The government has challenged Peshawar High Court’s (PHC’s) April 7 ruling, wherein the court had suggested an amendment in Article 247 (7) of the Constitution, seeking extension in its jurisdiction to tribal areas.
In its verdict, the PHC had also stated that it does not have the authority to entertain cases related to Federally Administrated Tribal Areas (Fata).
The petition, filed by the Attorney General’s (AG’s) office under Article 185(3) of the Constitution, contended that the high court did not have the authority to issue specific direction to the Parliament, seeking amendments in Article 247 (7) of the Constitution with regard to extension of Supreme Court and high court jurisdiction to the tribal region.
According to Article 247(7) of the Constitution, “neither the Supreme Court nor a high court shall exercise any jurisdiction under the Constitution in relation to a tribal area, unless Majlis-e-Shoora (Parliament) by law otherwise provides.”
“The impugned judgment is against the principle of trichotomy of powers between the judiciary, parliament and executive” the petition stated.
It further said that the appropriate forum for recommending amendments in Article 247 (7) of the Constitution is the Parliament and not the high court. The petition states that the jurisdiction of the high court is specifically barred, therefore, the judgment was beyond the prescribed Constitutional jurisdiction.
“The amendment in Article 247(7) of the Constitution, for invoking jurisdiction of the high court and Supreme Court is a political question and the high court should have not entered into such political thicket,” it added.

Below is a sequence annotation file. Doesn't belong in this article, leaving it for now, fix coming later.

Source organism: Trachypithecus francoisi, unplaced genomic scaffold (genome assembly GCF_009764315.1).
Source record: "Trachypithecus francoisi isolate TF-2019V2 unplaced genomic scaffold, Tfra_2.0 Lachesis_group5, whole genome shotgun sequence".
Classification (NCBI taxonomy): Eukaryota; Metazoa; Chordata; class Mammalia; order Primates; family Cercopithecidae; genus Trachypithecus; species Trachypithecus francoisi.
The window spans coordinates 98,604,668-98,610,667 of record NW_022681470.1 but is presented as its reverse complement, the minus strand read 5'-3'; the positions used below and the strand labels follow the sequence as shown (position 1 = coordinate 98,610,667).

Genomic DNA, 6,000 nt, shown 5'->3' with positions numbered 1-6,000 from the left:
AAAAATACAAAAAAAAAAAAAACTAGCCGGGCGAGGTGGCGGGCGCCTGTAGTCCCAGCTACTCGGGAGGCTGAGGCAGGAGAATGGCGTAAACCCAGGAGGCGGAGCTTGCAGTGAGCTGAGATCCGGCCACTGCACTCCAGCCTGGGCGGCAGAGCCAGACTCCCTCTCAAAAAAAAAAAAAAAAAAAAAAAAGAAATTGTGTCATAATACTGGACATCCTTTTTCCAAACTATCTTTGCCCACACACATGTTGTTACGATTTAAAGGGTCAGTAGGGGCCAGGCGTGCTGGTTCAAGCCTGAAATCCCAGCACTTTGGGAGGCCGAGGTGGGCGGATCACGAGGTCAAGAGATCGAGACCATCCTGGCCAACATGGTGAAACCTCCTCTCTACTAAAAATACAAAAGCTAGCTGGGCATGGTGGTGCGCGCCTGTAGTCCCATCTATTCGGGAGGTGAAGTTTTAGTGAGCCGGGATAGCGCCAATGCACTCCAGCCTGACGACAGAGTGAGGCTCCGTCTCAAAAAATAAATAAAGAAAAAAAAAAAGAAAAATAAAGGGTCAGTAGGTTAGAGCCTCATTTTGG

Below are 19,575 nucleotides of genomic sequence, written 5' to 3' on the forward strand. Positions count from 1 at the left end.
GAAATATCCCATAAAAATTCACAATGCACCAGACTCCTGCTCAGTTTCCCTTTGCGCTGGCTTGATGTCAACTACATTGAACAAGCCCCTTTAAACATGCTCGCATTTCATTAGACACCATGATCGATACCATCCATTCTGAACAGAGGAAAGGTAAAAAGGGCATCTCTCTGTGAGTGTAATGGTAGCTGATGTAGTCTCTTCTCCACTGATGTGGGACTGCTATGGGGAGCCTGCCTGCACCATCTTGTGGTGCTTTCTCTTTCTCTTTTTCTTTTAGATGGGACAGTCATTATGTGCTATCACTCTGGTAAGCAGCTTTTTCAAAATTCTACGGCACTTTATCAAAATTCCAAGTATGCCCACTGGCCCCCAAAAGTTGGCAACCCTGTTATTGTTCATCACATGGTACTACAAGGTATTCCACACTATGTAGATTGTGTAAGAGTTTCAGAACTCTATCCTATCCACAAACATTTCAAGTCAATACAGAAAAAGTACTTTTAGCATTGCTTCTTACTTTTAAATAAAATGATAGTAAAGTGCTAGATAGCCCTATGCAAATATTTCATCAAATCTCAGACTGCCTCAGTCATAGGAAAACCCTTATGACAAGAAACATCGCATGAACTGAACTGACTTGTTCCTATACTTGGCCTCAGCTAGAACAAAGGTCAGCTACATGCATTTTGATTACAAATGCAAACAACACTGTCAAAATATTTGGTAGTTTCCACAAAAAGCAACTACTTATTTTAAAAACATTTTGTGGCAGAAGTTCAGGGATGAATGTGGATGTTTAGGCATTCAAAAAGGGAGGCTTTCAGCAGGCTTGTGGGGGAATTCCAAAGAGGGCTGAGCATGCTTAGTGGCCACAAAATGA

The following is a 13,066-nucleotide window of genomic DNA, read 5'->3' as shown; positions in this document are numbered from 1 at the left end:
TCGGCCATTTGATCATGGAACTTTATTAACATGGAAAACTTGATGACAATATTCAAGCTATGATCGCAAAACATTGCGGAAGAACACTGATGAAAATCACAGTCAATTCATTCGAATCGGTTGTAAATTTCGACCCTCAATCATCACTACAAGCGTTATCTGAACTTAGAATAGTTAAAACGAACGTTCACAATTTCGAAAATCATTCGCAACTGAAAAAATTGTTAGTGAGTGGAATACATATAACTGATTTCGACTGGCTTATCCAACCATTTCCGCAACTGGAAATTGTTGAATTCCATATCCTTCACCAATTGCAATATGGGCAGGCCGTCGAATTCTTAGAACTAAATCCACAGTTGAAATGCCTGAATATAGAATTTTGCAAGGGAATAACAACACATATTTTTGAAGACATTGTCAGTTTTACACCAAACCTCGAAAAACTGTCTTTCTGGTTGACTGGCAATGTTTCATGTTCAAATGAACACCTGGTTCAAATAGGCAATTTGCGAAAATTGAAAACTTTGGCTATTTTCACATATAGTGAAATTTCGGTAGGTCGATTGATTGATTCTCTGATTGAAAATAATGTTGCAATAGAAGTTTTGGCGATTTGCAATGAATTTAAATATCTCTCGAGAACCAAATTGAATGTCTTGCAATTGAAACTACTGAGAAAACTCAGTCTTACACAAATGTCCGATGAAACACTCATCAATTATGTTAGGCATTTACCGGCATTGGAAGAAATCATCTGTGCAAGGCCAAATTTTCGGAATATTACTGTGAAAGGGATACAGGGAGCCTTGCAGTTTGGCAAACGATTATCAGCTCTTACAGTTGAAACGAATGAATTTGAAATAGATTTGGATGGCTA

The government also highlighted that the high court is not authorised to direct the Parliament with regards to amendments in Article 247 (7) of the Constitution on the touchstone of Article 2 A of the Constitution.
It further contended that PHC’s verdict was passed in excess of the jurisdiction set under Article 199 of the Constitution. The government also said that the judgment was against the provisions of Article 175(2) of the Constitution.
In its ruling, the PHC had observed that denial of fundamental rights to tribesmen, which are available to other citizens, has turned tribal areas into the most dangerous region in the country.
During the hearing in April, the high court had raised questions before a panel of senior lawyers, asking them to assist the court to decide if it was in its jurisdiction to hear cases from the Fata.
It had also questioned whether the high court was authorized to entertain cases regarding illegal detention of tribal residents, appeals against decisions of the Fata Tribunal, including both civil and criminal cases.
Published in The Express Tribune, July 27th, 2014.
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